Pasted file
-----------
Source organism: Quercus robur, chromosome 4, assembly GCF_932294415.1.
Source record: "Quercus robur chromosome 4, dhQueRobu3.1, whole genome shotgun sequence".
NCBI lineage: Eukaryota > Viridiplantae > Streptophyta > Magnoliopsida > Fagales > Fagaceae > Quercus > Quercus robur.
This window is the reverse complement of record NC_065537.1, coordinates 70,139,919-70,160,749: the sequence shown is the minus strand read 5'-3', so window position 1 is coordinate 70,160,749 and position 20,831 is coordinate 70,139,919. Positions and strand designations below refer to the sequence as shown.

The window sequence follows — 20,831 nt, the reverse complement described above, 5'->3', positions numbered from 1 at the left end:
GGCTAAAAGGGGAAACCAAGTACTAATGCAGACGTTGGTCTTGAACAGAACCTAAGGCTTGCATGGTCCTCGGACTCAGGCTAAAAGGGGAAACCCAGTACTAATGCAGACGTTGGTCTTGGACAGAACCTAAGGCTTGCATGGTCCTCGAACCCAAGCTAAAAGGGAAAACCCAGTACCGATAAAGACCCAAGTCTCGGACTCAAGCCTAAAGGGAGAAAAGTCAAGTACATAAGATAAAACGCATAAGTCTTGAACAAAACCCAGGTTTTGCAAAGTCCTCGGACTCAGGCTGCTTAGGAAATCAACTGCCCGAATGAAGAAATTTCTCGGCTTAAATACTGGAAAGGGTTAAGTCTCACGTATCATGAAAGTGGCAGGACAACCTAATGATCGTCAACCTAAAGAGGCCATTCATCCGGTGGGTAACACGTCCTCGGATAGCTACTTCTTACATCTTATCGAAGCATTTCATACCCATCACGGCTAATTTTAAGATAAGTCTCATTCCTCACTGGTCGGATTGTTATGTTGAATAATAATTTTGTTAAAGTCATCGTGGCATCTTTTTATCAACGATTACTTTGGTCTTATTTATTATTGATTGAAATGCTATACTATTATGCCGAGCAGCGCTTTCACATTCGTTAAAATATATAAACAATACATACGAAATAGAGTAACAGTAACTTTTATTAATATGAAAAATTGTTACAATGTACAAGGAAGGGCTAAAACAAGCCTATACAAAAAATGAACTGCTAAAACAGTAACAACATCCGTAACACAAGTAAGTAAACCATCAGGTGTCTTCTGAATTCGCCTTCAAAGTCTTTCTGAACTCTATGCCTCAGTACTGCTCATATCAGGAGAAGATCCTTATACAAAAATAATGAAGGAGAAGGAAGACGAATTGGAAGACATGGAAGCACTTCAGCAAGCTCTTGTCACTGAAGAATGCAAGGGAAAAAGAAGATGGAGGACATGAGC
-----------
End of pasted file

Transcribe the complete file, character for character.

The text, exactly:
Source organism: Quercus robur, chromosome 4, assembly GCF_932294415.1.
Source record: "Quercus robur chromosome 4, dhQueRobu3.1, whole genome shotgun sequence".
NCBI lineage: Eukaryota > Viridiplantae > Streptophyta > Magnoliopsida > Fagales > Fagaceae > Quercus > Quercus robur.
This window is the reverse complement of record NC_065537.1, coordinates 70,139,919-70,160,749: the sequence shown is the minus strand read 5'-3', so window position 1 is coordinate 70,160,749 and position 20,831 is coordinate 70,139,919. Positions and strand designations below refer to the sequence as shown.

The window sequence follows — 20,831 nt, the reverse complement described above, 5'->3', positions numbered from 1 at the left end:
GGCTAAAAGGGGAAACCAAGTACTAATGCAGACGTTGGTCTTGAACAGAACCTAAGGCTTGCATGGTCCTCGGACTCAGGCTAAAAGGGGAAACCCAGTACTAATGCAGACGTTGGTCTTGGACAGAACCTAAGGCTTGCATGGTCCTCGAACCCAAGCTAAAAGGGAAAACCCAGTACCGATAAAGACCCAAGTCTCGGACTCAAGCCTAAAGGGAGAAAAGTCAAGTACATAAGATAAAACGCATAAGTCTTGAACAAAACCCAGGTTTTGCAAAGTCCTCGGACTCAGGCTGCTTAGGAAATCAACTGCCCGAATGAAGAAATTTCTCGGCTTAAATACTGGAAAGGGTTAAGTCTCACGTATCATGAAAGTGGCAGGACAACCTAATGATCGTCAACCTAAAGAGGCCATTCATCCGGTGGGTAACACGTCCTCGGATAGCTACTTCTTACATCTTATCGAAGCATTTCATACCCATCACGGCTAATTTTAAGATAAGTCTCATTCCTCACTGGTCGGATTGTTATGTTGAATAATAATTTTGTTAAAGTCATCGTGGCATCTTTTTATCAACGATTACTTTGGTCTTATTTATTATTGATTGAAATGCTATACTATTATGCCGAGCAGCGCTTTCACATTCGTTAAAATATATAAACAATACATACGAAATAGAGTAACAGTAACTTTTATTAATATGAAAAATTGTTACAATGTACAAGGAAGGGCTAAAACAAGCCTATACAAAAAATGAACTGCTAAAACAGTAACAACATCCGTAACACAAGTAAGTAAACCATCAGGTGTCTTCTGAATTCGCCTTCAAAGTCTTTCTGAACTCTATGCCTCAGTACTGCTCATATCAGGAGAAGATCCTTATACAAAAATAATGAAGGAGAAGGAAGACGAATTGGAAGACATGGAAGCACTTCAGCAAGCTCTTGTCACTGAAGAATGCAAGGGAAAAAGAAGATGGAGGACATGAGC